Regarding the studio we filmed at, my boyfriend (Anthony “Rocky” Gallo) built Virtue and Vice studios from the ground up, and it was very inspiring to watch him build this business from the beginning and to really be an advocate for independent artists. Plus, he gave us a good discount.

Who wrote the songs for the series? Did you actually perform them?

Noel and I wrote all of the songs for the series together. Writing music together is one of our favorite things to do, and it was very much the fundamental reason for coming up with this series. We wanted an excuse to write songs in various musical genres, and to find an environment where these songs and characters could thrive.

We recorded all of the songs in advance at the studio, so that when we actually filmed, it was shot a bit like a music video over playback. There was a great team of musicians and collaborators that helped us achieve the sounds we were looking for, and Rocky engineered all of the tracks.

You’ve known Noel since your Emerson days. Did you collaborate on projects in school, and is this the first thing you’ve done together post-grad? How about Drew and Matthew?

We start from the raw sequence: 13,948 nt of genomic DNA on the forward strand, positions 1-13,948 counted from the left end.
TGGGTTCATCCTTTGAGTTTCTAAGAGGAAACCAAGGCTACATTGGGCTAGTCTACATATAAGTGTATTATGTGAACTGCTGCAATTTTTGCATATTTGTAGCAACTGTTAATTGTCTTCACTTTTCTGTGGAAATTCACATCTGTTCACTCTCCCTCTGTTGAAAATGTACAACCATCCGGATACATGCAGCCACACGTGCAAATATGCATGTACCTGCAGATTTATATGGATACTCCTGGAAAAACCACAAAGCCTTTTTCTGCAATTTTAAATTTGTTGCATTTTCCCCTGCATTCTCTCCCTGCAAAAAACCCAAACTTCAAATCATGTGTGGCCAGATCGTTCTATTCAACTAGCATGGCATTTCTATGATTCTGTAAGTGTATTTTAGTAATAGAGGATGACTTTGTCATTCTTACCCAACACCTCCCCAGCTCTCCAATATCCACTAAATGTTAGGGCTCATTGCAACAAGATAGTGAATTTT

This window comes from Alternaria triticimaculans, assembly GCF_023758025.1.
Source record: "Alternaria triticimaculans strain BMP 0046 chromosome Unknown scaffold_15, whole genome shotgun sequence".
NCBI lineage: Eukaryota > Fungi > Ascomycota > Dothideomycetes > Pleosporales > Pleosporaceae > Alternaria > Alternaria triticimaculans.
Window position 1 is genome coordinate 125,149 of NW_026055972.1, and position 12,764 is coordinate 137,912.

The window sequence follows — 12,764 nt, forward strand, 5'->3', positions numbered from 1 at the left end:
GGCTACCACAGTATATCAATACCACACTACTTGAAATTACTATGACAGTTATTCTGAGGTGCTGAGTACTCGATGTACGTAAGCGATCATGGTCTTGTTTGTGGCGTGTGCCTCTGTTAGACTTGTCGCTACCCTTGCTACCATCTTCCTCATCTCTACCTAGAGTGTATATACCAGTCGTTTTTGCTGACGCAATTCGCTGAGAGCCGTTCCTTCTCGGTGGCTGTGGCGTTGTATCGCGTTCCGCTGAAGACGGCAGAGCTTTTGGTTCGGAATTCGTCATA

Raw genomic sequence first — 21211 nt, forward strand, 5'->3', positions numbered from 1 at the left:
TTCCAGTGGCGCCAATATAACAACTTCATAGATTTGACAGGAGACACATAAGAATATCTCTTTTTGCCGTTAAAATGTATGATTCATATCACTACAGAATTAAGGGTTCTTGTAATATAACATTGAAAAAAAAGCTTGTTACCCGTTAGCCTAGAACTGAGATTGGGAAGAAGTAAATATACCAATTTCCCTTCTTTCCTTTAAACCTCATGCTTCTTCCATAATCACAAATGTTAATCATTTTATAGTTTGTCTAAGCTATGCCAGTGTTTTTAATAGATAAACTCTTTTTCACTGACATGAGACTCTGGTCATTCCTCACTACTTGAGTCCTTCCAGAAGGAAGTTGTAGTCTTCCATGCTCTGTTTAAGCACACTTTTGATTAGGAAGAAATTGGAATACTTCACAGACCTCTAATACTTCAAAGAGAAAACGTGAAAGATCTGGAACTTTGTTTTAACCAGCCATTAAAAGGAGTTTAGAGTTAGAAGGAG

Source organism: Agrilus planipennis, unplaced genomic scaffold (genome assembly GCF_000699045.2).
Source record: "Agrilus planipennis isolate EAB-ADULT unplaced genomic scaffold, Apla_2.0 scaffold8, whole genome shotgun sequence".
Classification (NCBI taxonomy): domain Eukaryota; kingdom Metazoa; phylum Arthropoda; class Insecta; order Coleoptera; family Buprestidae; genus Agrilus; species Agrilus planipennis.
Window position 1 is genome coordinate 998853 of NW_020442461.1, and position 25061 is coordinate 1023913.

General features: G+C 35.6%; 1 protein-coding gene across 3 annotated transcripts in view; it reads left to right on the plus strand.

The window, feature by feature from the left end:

Noel and I started collaborating pretty instantly when we met freshman year at Emerson. We were both in the Musical Theatre BFA program and knew very quickly that our minds and our comedic and musical sensibilities were very much in sync. I remember we first started collaborating by renting out rehearsal rooms in Piano Row and creating mashups of Beatles songs. Freshman year we were also in the same English class, and for an assignment we paired up to create a film called The ‘That Guy’ Tour of Boston, which was a historical tour of Boston that focused on the random guys in photos that nobody had ever heard of. For example, if you saw an illustration depicting Paul Revere’s ride, we would focus on the random guy behind the tree that has nothing to do with anything.